Sabine E. Wildevuur is director at DesignLab. DesignLab - being student-driven by the DreamTeam - is an ecosystem at UT to experiment, pioneer and innovate to deal with the demands of a fast-changing society. Its' goal is to translate societal challenges into research questions and practical outcomes, envisioning and exploring the interactions between society and technology and actively engaging and involving all societal partners in the process. The main focus areas of DesignLab are: Responsible Design and Citizen Science, which are approached in a transdisciplinary manner. 

Wildevuur has a degree in Medicine and Communication Science from the University of Amsterdam, the Netherlands. Since the emergence of the Internet, the overlap between Information and Communication Technology and healthcare has become Wildevuur’s focus of attention. She worked for several years for the Royal Dutch Medical Association (KNMG). In 2000, Wildevuur founded her own company, Like Wildfire, which focused on Science & New Media and worked with organizations such as Doctors without Borders, Dutch Journal of Medicine, MedicInfo, and the Royal Netherlands Academy of Arts and Sciences (KNAW).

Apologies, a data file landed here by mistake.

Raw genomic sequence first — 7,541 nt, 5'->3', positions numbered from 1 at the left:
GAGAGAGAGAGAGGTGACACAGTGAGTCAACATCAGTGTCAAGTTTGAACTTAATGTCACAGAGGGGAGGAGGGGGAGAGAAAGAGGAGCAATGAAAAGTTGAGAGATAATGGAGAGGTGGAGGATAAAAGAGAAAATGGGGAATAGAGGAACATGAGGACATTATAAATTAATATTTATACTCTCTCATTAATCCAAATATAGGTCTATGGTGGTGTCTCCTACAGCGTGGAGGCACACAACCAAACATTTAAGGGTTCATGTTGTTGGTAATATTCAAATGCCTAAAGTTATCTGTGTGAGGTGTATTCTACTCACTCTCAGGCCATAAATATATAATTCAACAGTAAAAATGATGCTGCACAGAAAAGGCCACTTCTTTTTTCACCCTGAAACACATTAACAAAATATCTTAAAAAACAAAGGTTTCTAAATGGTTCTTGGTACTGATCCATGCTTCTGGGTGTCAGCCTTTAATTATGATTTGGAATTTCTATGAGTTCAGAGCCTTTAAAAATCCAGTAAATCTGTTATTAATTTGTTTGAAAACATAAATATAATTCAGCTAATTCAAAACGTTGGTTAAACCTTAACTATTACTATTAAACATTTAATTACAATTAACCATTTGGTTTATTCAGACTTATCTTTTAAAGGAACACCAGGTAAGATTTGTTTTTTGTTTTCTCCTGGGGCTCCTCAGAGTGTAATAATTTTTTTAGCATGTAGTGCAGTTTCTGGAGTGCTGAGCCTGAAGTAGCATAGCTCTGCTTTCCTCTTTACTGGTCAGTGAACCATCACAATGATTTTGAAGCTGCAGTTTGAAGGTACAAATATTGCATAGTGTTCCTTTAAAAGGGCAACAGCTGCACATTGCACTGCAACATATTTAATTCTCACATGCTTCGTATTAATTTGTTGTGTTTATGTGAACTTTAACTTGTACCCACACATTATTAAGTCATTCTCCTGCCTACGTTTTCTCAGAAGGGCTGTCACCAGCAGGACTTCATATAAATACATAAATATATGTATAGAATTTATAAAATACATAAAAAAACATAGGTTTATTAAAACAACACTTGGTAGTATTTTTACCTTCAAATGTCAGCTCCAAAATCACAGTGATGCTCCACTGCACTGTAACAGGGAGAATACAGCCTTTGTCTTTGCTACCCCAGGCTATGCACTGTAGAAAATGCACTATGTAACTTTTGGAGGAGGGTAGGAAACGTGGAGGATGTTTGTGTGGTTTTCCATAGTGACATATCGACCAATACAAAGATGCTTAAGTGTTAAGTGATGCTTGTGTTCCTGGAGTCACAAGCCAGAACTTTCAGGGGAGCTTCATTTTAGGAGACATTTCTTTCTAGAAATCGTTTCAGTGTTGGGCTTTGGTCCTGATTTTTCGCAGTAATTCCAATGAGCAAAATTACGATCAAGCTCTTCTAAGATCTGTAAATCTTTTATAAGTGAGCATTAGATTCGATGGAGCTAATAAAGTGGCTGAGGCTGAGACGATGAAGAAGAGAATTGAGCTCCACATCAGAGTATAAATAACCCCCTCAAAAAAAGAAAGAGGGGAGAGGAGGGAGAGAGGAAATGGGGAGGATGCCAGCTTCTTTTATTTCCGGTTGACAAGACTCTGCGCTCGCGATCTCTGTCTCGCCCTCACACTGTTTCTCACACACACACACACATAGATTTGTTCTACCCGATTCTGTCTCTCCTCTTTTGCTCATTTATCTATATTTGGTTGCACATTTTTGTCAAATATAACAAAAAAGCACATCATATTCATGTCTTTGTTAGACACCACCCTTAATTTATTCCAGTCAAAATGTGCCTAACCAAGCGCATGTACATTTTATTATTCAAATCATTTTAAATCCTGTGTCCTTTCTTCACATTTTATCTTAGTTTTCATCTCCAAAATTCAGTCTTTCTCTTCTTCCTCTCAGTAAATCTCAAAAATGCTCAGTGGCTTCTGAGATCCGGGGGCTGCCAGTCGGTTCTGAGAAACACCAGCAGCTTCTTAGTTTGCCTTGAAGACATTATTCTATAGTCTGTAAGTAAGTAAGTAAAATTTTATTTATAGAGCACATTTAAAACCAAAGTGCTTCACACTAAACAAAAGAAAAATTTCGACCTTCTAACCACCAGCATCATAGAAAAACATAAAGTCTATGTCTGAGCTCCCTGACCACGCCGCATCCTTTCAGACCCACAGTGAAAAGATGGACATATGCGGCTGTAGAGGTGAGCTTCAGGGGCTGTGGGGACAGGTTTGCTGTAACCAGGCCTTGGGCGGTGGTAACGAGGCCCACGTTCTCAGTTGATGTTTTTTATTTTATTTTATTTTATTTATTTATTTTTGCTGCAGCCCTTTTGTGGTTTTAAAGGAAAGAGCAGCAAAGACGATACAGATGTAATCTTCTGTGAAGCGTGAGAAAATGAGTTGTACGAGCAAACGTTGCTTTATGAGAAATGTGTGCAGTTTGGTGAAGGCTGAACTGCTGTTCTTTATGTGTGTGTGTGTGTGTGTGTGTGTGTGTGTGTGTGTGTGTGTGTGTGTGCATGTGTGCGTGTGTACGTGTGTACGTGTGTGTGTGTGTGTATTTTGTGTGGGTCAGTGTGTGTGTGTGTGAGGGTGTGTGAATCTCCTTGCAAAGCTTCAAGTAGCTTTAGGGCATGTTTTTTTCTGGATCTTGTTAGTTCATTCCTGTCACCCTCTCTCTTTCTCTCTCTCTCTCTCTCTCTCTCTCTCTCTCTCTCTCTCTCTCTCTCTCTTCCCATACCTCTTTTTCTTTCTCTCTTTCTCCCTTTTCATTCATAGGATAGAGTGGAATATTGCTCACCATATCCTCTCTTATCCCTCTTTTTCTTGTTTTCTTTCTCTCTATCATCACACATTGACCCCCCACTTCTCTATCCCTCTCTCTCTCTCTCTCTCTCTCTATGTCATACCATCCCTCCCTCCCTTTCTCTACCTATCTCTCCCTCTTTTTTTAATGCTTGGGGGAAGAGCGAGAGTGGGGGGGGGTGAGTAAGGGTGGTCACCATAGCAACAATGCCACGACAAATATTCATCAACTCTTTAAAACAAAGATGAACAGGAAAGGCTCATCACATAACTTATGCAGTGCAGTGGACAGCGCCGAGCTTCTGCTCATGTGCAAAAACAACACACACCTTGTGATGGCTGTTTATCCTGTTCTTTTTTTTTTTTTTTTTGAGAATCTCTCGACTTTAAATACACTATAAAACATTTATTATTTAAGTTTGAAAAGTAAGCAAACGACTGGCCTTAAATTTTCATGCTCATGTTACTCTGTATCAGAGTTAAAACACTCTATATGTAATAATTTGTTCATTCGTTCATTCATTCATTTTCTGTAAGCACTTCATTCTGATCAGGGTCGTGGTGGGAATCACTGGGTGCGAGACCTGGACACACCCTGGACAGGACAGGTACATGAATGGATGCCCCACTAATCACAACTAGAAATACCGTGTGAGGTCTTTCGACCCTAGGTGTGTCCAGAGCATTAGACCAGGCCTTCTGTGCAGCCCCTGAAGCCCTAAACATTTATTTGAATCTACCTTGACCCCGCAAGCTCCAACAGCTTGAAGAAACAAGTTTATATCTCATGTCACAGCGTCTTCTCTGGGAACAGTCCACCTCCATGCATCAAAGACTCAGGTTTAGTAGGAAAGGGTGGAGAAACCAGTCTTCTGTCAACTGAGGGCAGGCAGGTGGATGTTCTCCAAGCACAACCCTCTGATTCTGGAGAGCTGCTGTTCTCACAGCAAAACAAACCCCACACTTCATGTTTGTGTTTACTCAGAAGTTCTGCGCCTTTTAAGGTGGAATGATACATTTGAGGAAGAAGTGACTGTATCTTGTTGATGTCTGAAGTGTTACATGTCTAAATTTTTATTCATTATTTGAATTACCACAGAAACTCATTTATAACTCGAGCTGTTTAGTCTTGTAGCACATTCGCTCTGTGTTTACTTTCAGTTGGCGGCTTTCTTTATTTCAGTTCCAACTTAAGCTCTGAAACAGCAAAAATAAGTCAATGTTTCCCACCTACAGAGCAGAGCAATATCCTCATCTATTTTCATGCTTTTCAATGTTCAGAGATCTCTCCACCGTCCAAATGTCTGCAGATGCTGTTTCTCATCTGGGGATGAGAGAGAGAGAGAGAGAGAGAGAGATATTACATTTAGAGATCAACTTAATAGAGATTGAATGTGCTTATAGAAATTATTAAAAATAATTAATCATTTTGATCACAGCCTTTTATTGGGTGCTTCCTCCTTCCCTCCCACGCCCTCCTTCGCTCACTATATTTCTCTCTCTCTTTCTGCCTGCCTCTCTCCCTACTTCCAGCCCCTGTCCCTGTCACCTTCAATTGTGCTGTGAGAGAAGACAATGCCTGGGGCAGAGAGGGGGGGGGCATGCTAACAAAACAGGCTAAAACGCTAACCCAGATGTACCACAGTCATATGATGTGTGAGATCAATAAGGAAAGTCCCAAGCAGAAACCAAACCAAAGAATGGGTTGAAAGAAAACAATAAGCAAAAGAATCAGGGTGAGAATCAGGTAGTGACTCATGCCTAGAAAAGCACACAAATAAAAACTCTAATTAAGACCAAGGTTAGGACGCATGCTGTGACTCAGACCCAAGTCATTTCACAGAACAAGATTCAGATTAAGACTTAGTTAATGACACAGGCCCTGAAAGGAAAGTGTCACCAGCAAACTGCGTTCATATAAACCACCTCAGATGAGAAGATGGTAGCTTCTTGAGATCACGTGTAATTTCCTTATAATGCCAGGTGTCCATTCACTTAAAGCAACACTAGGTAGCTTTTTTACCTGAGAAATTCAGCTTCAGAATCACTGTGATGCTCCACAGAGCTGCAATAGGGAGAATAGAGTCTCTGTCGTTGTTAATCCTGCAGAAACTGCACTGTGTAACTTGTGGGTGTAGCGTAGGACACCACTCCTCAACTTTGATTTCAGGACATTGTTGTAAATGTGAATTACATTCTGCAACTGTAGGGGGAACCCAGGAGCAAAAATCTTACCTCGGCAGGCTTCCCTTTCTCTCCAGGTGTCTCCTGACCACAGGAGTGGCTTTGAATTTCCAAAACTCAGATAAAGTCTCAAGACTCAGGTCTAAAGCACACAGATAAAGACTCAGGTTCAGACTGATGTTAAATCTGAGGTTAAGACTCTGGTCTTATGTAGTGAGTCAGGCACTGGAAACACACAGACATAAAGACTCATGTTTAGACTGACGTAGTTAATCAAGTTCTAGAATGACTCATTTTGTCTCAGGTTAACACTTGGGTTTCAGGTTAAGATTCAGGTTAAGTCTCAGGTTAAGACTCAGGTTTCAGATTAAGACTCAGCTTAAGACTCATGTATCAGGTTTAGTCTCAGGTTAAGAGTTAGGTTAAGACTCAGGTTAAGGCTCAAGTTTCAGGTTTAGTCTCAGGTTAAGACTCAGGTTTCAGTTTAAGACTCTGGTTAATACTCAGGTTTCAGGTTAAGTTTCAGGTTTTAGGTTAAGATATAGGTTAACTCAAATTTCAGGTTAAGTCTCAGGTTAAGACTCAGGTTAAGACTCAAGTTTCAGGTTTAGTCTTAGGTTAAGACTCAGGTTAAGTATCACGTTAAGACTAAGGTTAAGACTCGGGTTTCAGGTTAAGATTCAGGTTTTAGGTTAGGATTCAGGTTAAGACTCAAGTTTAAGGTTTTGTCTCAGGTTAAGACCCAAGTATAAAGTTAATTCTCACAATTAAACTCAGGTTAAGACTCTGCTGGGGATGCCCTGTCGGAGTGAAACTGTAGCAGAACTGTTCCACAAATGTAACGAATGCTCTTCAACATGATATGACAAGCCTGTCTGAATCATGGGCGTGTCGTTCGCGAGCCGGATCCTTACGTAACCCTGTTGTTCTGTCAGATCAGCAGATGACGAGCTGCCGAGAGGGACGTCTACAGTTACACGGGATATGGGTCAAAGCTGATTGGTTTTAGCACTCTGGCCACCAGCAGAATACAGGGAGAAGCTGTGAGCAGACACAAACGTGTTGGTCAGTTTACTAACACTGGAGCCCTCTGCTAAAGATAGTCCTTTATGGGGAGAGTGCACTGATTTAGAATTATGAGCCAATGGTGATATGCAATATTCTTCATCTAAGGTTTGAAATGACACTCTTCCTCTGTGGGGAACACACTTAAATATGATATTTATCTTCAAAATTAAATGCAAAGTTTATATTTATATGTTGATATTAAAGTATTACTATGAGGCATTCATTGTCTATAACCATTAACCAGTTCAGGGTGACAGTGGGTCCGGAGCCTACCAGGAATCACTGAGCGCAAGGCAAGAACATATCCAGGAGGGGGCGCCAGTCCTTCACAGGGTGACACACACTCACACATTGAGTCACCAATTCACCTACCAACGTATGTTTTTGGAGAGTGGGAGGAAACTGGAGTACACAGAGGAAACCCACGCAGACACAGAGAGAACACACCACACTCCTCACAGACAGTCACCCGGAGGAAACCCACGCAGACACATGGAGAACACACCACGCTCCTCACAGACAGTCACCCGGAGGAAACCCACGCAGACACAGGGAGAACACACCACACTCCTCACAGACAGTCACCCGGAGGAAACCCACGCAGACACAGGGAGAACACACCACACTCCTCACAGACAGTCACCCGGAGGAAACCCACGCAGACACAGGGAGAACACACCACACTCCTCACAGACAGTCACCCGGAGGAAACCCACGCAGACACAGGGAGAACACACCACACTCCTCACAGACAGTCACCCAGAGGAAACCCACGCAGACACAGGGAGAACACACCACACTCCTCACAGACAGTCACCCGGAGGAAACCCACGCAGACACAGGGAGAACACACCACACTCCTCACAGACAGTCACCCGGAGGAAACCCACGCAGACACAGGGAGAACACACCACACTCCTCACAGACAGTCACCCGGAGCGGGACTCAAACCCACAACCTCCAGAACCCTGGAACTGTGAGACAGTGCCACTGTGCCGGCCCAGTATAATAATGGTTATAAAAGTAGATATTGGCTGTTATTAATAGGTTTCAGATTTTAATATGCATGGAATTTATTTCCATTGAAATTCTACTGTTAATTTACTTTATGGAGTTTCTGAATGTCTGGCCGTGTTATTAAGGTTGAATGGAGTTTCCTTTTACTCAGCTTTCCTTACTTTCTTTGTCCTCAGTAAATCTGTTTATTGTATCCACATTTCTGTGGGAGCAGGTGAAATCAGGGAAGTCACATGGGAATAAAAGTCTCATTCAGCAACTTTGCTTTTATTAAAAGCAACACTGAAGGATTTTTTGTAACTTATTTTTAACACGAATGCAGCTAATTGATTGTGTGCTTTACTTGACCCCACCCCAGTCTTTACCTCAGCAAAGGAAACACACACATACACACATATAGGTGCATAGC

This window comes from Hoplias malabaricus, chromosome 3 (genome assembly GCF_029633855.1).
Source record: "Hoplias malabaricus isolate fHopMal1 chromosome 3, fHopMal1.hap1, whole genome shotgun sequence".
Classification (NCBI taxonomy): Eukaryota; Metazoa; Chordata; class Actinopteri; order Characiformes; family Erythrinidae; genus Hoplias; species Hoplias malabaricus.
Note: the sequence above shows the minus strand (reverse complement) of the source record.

In 2003, she was appointed the Head of the Internet Unit at the headquarters of the United Nations Environment Program (UNEP) in Nairobi (Kenya). In 2004, she started her research on collaborations between scientists and artists, specifically in the field of medical visualisations. As a result, her book Invisible Vision: Could Science learn from the Arts? was published by Bohnn, Stafleu & Van Loghum 2009), supported by the foundation of the Dutch medical journal Nederlands Tijdschrift voor Geneeskunde. During her research for this book, Wildevuur was affiliated with the University of Oxford, as a fellow with the Centre for Visual Studies, and the University of Maastricht.

In 2007, Sabine Wildevuur was approached to set up the CARE lab at Waag, Institute for Science and Technology in Amsterdam. With the CARE team, she has been setting up and leading ‘innovative’ transdisciplinary projects within the domain of health and care and technology, together with users.  Several projects addressed the issue of an ageing society, which led to the co-written book Connect: Design for an Empathic Society (BIS Publishing, 2013)

One of her aims is to disseminate knowledge on transdisciplinary research and the added value of design thinking to tackle societal challenges. Since she strongly believes in the dissemination of such knowledge, she has curated several exhibitions on the role of design in health: Designing Health (2013), Designing a Healthy Future (Dutch Design Week, 2017), and Chronic Health: If not us then who (Dutch Design Week, 2018). She is one of the founders of the Embassy of Health (Dutch Design Foundation).

At VU University Amsterdam she conducted research on 'Designing information and communication technology to enable person-centred care in chronic disease management'.


Scan the QR code or
Download vCard